October 01, 2012

Life Is a Highway

"I don't think I'd like to drive this car," I said, pointing at some unremarkable 1970s compact model at the Petersen Automotive Museum.

"It's cute..." Edith said.

"Oh, who am I kidding? I'd drive any of these cars. Honestly, I'd like to drive any car."

For as long as I can remember, I've been obsessed with the highway.

My earliest favorite TV shows were CHiPs and Emergency!, featuring racing rescue vehicles, multiple car freeway pileups, and motorcycled patrolmen in hot pursuit of their suspect of-the-week. I wore a red and yellow plastic fireman's hat as my Hot Wheels zoomed around the track and across any non-carpeted surface I could find. I was more interested in my Barbie's Corvette than in her Dream House. The car was my dream.

I got my license in the Summer of 1992 just before turning 17, despite knowing that my parents wouldn't neither teach me, nor let me use their car(s), ever. My desire to drive forced me into our public school's Driver's Ed program, whose vehicles were retired cop cars with no power steering and the widest turning radius you've ever seen. I was good at handling them but I needed to be better, and I needed an actual car to drive in the road test. Desperate to drive, I used my own money for private driving lessons from a local guy who let me use his car in the pouring rain.

And then I didn't really drive again until college, when my foolish classmates let me drive their vans and Jeeps and sedans. I managed to hit only one deer. It traumatized me for life. But I wanted to keep driving.

The first time I drove a truck was to move five hours away to New York City. I've driven many since.

The first time I (really) operated a stick shift was in a Formula1 racer. The second time was in a stock car. It won't be the last. I just have to learn.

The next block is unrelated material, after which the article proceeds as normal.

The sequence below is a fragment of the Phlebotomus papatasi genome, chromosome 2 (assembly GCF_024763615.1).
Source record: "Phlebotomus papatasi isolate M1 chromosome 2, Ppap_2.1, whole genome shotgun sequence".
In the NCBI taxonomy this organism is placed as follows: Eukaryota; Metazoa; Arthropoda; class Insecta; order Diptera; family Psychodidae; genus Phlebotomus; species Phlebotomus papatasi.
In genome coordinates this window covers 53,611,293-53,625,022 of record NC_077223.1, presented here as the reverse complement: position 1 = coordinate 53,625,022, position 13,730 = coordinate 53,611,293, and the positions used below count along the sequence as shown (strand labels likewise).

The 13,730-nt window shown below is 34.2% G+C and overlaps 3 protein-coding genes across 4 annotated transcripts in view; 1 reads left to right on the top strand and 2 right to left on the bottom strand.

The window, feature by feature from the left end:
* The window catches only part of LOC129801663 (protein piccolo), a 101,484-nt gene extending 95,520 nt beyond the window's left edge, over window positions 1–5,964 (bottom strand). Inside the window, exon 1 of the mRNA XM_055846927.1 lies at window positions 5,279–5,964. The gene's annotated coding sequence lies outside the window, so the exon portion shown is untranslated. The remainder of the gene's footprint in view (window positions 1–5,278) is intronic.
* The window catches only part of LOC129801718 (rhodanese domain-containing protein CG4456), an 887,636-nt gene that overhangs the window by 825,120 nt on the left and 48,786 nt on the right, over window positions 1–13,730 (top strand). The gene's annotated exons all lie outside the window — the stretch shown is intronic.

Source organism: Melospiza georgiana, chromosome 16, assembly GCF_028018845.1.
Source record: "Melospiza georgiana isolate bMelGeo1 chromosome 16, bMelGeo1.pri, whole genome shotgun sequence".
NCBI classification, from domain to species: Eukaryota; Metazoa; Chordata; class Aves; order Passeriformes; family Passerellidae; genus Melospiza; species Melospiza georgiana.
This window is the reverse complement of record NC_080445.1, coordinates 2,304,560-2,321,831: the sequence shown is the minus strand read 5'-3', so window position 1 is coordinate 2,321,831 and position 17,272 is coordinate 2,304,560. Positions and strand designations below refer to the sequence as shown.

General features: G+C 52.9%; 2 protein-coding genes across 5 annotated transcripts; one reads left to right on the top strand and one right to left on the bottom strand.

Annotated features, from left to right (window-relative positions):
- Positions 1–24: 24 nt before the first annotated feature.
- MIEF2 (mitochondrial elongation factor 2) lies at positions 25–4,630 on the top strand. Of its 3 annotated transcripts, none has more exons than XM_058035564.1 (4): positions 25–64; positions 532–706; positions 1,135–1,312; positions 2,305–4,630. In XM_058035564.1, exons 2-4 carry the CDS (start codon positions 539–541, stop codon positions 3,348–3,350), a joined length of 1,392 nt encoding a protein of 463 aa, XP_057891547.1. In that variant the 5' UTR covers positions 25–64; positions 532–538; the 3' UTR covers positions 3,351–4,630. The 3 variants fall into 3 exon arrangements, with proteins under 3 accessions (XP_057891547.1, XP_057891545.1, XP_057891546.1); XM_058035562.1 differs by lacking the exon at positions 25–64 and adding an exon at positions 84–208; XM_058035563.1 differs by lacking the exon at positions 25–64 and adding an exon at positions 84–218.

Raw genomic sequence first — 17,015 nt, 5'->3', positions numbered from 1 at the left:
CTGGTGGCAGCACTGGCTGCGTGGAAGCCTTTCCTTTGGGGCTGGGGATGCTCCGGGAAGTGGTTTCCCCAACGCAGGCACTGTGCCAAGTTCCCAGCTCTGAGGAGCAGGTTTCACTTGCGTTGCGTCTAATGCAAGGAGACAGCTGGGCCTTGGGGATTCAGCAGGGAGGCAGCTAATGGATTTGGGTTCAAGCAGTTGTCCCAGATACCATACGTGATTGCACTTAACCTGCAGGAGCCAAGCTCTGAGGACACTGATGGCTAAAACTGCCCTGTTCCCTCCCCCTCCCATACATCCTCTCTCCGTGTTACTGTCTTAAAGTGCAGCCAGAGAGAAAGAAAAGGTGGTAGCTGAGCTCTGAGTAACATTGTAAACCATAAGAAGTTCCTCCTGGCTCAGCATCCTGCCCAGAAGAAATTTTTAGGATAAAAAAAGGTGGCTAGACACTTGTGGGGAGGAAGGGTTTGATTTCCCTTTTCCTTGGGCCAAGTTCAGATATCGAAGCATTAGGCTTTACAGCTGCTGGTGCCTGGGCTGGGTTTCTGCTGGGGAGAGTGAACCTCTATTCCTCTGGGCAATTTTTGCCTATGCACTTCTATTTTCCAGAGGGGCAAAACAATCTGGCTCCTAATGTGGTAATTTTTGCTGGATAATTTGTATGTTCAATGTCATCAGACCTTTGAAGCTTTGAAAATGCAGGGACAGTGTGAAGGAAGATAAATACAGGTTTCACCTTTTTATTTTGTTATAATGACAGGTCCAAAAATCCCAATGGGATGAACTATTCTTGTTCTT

Show me a car, and I want to drive it. Put me behind the wheel, and I'll go.

Although I did miss my car while it was in the shop for seven weeks, I was happy to cheat on it with some other rentals. Even if I didn't like driving them, I liked feeling them out, seeing what they could do, how they responded to my foot on the pedal, my grip on the wheel. Even in cases in which my Honda is far superior in performance, I liked knowing what the others were like.

Even today, I would drive a fire truck if I could. Unfortunately those aren't available at Enterprise.

For the timebeing, now that I've gotten my Honda back, I'll have to satisfy myself through a few minor dalliances: the occasional racing experienceridealongs and a birthday spent gawking at museum-restored models....

1953 Nash-Healey

2008 Alfa Romeo 8C Competizione

1955 Ghia Streamline X "Gilda"

1937 Airomobile

Besides the cars themselves (and wagons, bikes, motorcycles, trucks, racers and any other vehicle you can think of), the Petersen Museum also has a fascinating interpretive exhibit about the proliferation of the automobile in California, and the resulting roads, parkways, and freeways, drive-in markets (otherwise known as early strip malls), and service stations. It explains a lot as to why LA is the way it is.

It also reminded me of my interest in desert drag-racing out on dry lakes, something on my bucket list I have yet to do (even just as a spectator).

Even for those that aren't as obsessed with driving as I am, these things are works of art, things of beauty, and gorgeous to observe.

But then again, I'm never very happy just observing.

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